About chroot

Chroot stands for change root. It basically redefines the operational environment for an application, more precisely it redefines the “root” directory for an application. By definition, the root directory is the starting point of access on the navigation tree; when you change the root of an application, you make the directory of that application the starting point of access; this precludes view or access to system-wide files.

For example, consider the file sample.htm located in the root (/) directory, /sample.htm. When located at the root, this file becomes a global file accessible to anybody who has root privileges.

If you change the root of this file to the relevant site’s home directory (for example, /var/www/html/), then the file acquires a new root environment, which is, /var/www/html/sample.htm, so only people with access rights to the site can view or use the file.

Since files are locked into a secure area of the operational environment and denied access to global files it is also in non-technical terminology said to be "jailed".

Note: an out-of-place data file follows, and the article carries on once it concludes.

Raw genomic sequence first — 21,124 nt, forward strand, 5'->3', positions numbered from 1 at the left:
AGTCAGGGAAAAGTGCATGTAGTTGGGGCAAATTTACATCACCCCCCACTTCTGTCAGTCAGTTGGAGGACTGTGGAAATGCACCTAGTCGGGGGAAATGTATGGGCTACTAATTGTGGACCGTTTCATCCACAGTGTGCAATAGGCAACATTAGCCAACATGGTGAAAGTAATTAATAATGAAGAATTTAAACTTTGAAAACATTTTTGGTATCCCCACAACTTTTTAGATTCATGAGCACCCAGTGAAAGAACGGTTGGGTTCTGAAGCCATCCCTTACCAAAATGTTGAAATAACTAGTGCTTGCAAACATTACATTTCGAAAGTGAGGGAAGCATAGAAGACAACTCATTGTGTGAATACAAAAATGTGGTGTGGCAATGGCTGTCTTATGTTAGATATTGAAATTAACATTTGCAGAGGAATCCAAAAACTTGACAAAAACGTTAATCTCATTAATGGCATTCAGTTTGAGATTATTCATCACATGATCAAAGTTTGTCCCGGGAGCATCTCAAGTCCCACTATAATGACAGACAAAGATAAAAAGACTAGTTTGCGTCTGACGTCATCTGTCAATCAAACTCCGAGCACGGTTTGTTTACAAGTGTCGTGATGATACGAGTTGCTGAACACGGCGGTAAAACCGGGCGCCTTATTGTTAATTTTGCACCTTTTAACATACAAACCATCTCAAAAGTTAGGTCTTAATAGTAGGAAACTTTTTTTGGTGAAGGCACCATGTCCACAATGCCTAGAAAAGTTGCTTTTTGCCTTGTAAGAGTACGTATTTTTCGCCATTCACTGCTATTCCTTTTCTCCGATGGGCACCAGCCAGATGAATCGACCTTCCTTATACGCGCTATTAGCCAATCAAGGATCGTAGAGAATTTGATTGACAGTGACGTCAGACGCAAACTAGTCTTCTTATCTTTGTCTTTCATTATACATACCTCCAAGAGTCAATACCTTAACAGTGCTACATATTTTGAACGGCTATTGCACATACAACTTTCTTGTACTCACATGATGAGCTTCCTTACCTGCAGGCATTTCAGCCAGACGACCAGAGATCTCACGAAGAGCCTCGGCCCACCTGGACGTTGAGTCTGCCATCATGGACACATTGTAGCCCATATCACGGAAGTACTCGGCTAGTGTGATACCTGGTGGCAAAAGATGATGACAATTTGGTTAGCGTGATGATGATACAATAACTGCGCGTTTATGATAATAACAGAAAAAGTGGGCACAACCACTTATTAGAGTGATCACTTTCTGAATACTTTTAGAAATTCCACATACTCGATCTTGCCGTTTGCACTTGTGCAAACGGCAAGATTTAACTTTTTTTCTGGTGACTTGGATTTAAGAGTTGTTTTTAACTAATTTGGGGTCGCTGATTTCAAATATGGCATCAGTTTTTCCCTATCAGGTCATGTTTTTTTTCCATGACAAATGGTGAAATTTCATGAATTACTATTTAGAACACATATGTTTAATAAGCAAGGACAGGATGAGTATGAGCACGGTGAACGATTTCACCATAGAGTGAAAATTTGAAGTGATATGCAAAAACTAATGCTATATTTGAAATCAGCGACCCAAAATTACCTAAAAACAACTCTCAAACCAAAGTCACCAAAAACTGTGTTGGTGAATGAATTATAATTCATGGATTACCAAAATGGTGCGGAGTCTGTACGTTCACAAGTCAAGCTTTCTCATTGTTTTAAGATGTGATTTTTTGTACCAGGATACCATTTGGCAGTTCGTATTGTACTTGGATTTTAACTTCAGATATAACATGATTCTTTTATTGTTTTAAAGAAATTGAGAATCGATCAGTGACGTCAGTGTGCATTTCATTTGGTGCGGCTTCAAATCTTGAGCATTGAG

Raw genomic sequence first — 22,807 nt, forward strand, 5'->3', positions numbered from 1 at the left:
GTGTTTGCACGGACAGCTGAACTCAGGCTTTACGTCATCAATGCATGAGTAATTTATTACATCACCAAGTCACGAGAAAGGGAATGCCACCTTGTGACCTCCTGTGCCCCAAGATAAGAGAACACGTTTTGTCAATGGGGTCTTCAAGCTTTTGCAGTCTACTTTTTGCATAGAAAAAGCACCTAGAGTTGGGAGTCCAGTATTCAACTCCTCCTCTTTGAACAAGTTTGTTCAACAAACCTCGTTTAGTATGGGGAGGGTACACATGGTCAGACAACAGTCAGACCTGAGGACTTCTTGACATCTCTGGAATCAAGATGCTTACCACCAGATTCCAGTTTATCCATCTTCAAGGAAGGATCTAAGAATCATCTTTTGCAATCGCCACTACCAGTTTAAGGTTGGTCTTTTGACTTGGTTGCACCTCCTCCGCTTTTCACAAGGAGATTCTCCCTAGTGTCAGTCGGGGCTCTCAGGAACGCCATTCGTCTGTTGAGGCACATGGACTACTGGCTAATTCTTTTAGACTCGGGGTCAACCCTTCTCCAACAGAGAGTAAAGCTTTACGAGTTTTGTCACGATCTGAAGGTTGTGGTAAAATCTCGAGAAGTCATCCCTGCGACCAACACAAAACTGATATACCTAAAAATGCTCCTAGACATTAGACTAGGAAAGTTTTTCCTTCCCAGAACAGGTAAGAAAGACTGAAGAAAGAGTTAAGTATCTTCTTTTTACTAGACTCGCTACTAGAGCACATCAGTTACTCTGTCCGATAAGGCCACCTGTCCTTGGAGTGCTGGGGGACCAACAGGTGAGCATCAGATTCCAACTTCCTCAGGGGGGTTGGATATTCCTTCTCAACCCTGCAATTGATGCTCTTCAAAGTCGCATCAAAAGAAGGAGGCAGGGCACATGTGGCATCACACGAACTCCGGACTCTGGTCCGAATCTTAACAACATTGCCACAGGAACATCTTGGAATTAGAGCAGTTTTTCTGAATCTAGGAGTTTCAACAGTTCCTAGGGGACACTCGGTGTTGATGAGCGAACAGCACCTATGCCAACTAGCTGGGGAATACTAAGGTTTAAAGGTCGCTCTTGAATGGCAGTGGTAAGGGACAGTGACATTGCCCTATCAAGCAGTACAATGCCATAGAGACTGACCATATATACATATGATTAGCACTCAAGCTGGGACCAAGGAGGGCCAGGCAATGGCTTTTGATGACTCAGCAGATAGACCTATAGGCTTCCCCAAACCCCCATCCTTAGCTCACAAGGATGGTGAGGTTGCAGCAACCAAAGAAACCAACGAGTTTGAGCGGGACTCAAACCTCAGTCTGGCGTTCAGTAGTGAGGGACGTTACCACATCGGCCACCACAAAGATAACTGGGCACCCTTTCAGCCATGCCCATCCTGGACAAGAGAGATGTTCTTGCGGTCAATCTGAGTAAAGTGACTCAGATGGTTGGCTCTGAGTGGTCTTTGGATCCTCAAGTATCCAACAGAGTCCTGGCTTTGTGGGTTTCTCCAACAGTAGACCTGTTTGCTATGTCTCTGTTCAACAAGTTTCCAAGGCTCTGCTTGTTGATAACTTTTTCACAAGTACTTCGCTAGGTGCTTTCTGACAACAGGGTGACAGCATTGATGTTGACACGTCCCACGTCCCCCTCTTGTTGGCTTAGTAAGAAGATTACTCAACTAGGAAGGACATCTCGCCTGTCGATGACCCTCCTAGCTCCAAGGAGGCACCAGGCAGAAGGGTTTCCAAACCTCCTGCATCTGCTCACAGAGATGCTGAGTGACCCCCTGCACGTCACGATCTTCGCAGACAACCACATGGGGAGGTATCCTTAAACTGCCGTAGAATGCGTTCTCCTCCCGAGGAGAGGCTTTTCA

Why chroot?

Changing the root of a directory or application secures it from unauthorized access by isolating it from other users on the system. When you change the root of an directory or application, other users on the system can not view or access the directory or application resources. Thus, users are limited in the commands or exploits they can carry out on the files.

Changing the root of a directory or application enhances security but thwarts optimal use of resources by posing resource sharing constraints. For example, changing the root of CGI scripts mandates that you copy the libraries and configuration files necessary for running CGI scripts into the new root directory.

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